The British Sundial Society has a flourishing Mass Dial Section which is organised by Tony Wood, see Contacts

Mass dials (scratch dials) are medieval (1100 – 1600) dials found on the south walls of churches. They were usually near the main door or the priest door at about four to five feet above the ground. Due to rebuilding, mass dials can end up almost anywhere on a church, even the north wall. They are frequently found inside a later added porch over the south door.

A Mass Dial Register is currently being prepared which will be available in TWO versions. (1) Full details and picture, probably CD only (2) ‘One line’ quick reference guide, by county Please follow the links below to find out more about these fascinating dials.

Here we provide two versions of the form that should be used to submit details of a discovered mass dial for inclusion in the Register.  These are:

1. Form for manual entry.

The Mass Dial recording form should be printed off and filled in manually.  Notes regarding the entry process are included within the PDF as pages 2 and 3 and these need not be printed unless needed.

2. Form for on-screen entry.

On-screen entry of the form may also be made by using the supplied Word version. The necessary information may be typed in and the drawings of the lines of the dial may be made by simply clicking and dragging inside the circles.  Notes on form completion are also provided.  It can be more convenient to make a template of the Form by downloading the Word document here and saving it as a template on one’s own PC.  Thereafter the blank document can simply be called under the usual Word process for accessing templates. Once the form has been completed it can be saved for your own records and of course printed off for sending in to Tony Wood.

In each case the completed form together with any prints should be posted (not sent sent by e-mail please) to Tony Wood at the address given in any Bulletin.

Tony Wood – BSS Mass Dials Section
The Ecclesiological Society

A More Detailed Explanation

Click on any of the images to see a full size picture.

Ashton under Hill, Worcs.

Figure 1. Ashton under Hill, Worcs.

About 8 or 9 inches across and rather roughly cut, mass dials come in a wide variety of designs, from semi-circles of dots to complete circles with associated radii. Their chronology is difficult to determine but simple versions with only four or five lines are early whilst those with numbers round the edge (rare) are late.

Wootton, Kent

Figure 2. Wootton, Kent

The gnomon, invariably missing, pointed straight out horizontally and so the dial would not record the same hours at all times of the year. The mass dial is in any case usually regarded as an event marker for the church services rather than a time piece. It should be noted that Saxon Dials form a distinct and separate group of earlier date. They are usually skilfully carved in relief, pre-date mass dials and possibly influence some mass dials but it is difficult to establish a link by either style or geography.It is thought that the earliest mass dials may be a simple carving of four or five lines from the gnomon hole, possibly with circle or arc later. Ashton-under-Hill, Worcs. (Fig. 1) and Wootton, Kent (Fig. 2) are typical examples. The Ashton-under-Hill stone also includes an example of ‘four holes in a row’; the row of dots would originally have been horizontal with the gnomon stuck into a mortar line above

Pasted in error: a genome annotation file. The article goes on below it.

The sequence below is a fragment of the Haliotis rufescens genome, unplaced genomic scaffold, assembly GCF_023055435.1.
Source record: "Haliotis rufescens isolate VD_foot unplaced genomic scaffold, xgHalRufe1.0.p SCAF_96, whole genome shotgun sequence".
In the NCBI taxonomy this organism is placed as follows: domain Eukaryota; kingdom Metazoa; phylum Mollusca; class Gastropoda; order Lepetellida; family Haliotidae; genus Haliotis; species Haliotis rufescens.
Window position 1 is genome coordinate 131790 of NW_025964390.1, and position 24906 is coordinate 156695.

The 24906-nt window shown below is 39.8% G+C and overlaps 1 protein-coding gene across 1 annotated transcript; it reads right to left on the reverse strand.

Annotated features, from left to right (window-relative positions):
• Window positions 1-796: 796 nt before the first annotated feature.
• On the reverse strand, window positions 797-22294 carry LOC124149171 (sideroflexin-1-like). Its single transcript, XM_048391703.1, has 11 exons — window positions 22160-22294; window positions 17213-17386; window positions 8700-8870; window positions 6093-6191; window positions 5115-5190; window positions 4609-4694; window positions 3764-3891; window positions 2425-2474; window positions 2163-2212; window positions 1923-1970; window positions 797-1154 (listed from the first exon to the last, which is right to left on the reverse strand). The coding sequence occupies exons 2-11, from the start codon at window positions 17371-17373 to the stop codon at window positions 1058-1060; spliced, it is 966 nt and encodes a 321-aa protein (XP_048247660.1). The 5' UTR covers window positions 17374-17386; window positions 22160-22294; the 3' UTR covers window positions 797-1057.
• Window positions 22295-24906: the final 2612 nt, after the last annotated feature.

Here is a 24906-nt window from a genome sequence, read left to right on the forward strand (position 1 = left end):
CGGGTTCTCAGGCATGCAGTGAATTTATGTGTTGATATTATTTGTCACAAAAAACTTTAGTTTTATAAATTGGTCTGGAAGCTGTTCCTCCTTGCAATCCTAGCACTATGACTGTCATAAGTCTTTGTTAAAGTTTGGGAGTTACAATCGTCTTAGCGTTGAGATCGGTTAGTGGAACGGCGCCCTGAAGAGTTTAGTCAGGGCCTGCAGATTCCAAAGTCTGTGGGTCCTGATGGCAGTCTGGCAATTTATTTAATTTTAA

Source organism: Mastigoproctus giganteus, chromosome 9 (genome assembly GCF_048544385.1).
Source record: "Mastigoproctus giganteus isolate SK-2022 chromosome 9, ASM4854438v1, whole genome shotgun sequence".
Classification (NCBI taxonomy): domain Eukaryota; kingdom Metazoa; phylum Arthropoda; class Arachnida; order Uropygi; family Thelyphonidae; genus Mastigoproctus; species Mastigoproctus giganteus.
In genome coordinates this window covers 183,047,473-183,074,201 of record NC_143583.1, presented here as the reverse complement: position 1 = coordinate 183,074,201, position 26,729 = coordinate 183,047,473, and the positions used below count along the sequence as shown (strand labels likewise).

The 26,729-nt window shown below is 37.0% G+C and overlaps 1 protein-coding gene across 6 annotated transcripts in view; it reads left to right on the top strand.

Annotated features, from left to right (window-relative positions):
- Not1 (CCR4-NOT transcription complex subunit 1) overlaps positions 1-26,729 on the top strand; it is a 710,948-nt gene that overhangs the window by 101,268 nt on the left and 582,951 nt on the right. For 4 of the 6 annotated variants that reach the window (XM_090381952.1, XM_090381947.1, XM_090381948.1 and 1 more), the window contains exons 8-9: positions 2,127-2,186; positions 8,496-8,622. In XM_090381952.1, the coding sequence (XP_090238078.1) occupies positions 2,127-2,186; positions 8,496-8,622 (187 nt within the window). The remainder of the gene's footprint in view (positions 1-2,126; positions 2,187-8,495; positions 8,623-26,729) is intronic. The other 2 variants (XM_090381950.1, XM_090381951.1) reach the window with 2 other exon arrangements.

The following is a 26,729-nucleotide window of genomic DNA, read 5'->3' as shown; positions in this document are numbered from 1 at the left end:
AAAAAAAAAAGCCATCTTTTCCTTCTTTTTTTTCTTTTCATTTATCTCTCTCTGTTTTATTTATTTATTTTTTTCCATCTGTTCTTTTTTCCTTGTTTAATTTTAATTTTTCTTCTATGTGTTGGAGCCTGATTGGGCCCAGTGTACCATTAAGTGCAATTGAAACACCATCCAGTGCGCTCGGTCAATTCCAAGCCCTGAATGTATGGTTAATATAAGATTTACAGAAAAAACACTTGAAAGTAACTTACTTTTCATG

Little Missenden, Bucks.

Figure 3. Little Missenden, Bucks.

Re-positioning mass dials is quite common, an inverted example is shown in Fig.3 at Little Missenden, Bucks.

Waltham, Kent

Figure 4. Waltham, Kent

The usual form of later dials has radii principally in the lower half and may be bounded by a circle or an arc of ‘pocks’. Waltham, Kent (Fig. 4) is typical. Lines above the horizontal are a bit of a mystery in practical terms but were probably ‘space filling’ or alignment lines used if the church was limewashed over. The Alfriston in-lining is modern.The quality of carving is very variable and some very crudely cut dials are found. Fig. 5 – Great Witcombe, Glos. and Fig. 6 – Rhossili, W. Glamorgan are good examples.

There is also an enormous range of sizes recorded, from 70mm diameter at Boddington, Glos. (Fig. 7) to 400mm diameter at Leckhampton, Glos. (Fig. 8).

The final phase is probably ‘dials with numbers round the edge’. The numbers can be in the form of some dot arrangement – Avening, Glos.(Fig. 9), Roman – Bibury, Glos. (Fig.10) or even Arabic as at Sandhurst, Glos. (Fig. 11). This latter dial probably represents the end of the mass dial line as the ‘hour line’ spacing seems to be variable rather than a uniform 15Âș as on many dials. Also there is no ‘mass marker’ at around 9 a.m. which is a feature of many mass dials.

Frequently, several appear on one church but no regional variation in design has been established.

Their boundaries of occurrence are slowly appearing. Some counties (e.g. Lancashire and the West Riding of Yorkshire) have few dials whereas others (e.g.. Gloucestershire, Lincolnshire and Kent) have many.

They are largely an English device; within England some counties have few dials (‘dial deserts’) whilst others are well documented to have many. Scotland and Wales seem to have few, Rhossili, (Fig. 6) is one of the westernmost.

The last picture (Fig.12) is of a dial at Cambury (Department of Lot) in France (southernmost?) and its resemblance to the Great Witcombe dial (Fig. 5) is striking. Whether the mass dial is indigenous to England or came from France (or even Ireland) is still unknown, it is hoped the new Register will at least give us a distribution and maybe further clues to these dials.